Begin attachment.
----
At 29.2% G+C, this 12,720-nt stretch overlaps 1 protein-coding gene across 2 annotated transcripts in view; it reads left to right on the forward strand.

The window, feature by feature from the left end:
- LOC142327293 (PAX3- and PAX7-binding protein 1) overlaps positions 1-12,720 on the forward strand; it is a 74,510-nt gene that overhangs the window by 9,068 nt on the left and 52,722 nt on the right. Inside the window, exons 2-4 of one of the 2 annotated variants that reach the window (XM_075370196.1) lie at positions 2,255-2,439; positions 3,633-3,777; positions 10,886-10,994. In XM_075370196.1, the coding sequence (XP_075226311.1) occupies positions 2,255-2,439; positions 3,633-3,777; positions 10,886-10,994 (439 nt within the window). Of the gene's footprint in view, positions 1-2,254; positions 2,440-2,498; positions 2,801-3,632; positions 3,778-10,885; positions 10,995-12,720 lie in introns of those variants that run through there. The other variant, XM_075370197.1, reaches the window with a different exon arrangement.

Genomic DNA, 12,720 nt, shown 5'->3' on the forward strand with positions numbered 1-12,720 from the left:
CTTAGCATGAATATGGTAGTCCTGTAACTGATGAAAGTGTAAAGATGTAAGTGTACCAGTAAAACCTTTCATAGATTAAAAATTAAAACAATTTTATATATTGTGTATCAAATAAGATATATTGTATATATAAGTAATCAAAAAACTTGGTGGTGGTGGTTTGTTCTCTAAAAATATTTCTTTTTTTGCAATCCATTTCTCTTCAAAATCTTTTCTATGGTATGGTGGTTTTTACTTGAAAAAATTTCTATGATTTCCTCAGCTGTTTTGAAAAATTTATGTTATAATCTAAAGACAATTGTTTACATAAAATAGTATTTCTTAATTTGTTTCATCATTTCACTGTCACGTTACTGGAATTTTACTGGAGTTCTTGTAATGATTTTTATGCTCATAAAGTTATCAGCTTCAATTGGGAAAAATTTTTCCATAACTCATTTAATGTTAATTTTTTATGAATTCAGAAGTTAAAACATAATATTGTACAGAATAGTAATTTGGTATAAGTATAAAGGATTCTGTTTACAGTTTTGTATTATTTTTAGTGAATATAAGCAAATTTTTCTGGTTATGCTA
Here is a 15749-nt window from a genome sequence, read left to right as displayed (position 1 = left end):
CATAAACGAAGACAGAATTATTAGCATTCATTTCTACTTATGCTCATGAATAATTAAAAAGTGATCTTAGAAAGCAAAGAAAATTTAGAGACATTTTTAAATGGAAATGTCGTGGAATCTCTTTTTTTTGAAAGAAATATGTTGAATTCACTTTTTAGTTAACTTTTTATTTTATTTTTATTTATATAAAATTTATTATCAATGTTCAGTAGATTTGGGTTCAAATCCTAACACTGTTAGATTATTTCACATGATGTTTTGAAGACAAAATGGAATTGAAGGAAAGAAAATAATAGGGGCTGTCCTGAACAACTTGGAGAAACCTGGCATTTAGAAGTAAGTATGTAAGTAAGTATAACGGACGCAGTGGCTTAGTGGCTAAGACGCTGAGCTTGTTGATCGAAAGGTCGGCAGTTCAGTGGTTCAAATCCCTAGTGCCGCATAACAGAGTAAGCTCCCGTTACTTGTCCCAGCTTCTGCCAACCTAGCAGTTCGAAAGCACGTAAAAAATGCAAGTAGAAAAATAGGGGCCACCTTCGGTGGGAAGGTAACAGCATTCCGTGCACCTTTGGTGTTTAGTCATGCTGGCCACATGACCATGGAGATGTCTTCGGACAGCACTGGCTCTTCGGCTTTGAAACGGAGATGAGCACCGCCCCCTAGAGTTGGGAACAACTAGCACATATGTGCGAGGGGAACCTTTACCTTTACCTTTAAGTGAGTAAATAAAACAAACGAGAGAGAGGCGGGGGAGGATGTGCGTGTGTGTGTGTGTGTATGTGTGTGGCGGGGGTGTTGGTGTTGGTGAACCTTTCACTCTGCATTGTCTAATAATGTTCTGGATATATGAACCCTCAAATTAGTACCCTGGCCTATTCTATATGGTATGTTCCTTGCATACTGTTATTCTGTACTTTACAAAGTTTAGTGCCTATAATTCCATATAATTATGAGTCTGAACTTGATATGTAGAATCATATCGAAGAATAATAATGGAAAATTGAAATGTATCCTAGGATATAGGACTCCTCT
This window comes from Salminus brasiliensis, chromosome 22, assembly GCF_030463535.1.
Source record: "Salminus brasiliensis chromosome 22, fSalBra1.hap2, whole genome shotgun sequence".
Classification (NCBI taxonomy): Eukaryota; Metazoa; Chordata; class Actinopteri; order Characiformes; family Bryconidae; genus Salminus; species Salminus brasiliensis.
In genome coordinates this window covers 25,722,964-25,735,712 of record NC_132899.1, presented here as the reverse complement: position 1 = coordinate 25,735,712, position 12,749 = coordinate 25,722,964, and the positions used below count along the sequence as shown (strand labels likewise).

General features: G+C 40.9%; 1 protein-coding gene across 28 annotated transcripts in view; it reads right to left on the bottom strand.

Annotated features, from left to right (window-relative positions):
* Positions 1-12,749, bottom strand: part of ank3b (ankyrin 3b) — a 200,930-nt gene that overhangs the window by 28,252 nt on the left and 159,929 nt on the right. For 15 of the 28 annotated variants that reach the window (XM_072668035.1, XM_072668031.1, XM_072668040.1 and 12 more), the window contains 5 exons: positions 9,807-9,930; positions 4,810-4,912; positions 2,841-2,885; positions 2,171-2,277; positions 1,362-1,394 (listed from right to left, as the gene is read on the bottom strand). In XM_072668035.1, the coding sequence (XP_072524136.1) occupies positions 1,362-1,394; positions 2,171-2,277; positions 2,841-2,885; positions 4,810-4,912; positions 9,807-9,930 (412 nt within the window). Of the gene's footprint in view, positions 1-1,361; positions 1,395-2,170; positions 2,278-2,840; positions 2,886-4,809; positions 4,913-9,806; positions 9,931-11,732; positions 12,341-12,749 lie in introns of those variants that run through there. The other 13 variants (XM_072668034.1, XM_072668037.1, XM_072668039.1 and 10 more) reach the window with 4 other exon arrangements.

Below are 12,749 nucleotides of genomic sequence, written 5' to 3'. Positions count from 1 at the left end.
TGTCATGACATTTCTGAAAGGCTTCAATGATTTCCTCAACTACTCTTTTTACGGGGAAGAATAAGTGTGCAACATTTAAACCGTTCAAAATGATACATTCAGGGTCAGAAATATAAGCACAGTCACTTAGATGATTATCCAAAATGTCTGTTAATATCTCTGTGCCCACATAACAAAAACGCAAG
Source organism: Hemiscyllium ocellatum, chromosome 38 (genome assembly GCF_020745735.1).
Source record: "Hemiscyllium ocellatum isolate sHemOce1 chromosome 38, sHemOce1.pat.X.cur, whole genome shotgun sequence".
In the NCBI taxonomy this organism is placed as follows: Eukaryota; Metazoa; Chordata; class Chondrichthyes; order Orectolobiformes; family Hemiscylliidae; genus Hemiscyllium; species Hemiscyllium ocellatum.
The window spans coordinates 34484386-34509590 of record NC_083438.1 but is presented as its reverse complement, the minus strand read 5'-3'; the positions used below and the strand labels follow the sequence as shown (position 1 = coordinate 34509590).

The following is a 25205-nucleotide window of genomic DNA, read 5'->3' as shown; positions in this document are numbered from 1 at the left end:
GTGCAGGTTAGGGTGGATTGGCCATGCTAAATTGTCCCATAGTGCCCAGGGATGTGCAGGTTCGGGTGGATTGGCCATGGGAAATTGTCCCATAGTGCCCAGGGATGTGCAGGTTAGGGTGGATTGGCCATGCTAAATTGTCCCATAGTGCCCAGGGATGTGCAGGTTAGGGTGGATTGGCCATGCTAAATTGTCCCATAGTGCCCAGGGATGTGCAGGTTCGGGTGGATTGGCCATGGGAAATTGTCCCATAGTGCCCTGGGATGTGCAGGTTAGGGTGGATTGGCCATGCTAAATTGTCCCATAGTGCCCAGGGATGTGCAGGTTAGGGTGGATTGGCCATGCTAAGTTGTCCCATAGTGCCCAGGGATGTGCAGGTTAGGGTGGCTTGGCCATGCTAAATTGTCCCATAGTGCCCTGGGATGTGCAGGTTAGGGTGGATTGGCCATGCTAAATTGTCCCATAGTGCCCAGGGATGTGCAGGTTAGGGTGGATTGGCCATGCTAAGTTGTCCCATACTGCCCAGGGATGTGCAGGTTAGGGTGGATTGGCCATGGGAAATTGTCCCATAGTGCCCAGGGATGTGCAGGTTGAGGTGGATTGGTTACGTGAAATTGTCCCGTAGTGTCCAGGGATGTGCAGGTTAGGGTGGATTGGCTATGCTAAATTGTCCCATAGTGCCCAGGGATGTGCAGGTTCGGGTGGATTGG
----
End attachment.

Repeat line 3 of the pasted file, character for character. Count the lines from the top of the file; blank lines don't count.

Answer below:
- LOC142327293 (PAX3- and PAX7-binding protein 1) overlaps positions 1-12,720 on the forward strand; it is a 74,510-nt gene that overhangs the window by 9,068 nt on the left and 52,722 nt on the right. Inside the window, exons 2-4 of one of the 2 annotated variants that reach the window (XM_075370196.1) lie at positions 2,255-2,439; positions 3,633-3,777; positions 10,886-10,994. In XM_075370196.1, the coding sequence (XP_075226311.1) occupies positions 2,255-2,439; positions 3,633-3,777; positions 10,886-10,994 (439 nt within the window). Of the gene's footprint in view, positions 1-2,254; positions 2,440-2,498; positions 2,801-3,632; positions 3,778-10,885; positions 10,995-12,720 lie in introns of those variants that run through there. The other variant, XM_075370197.1, reaches the window with a different exon arrangement.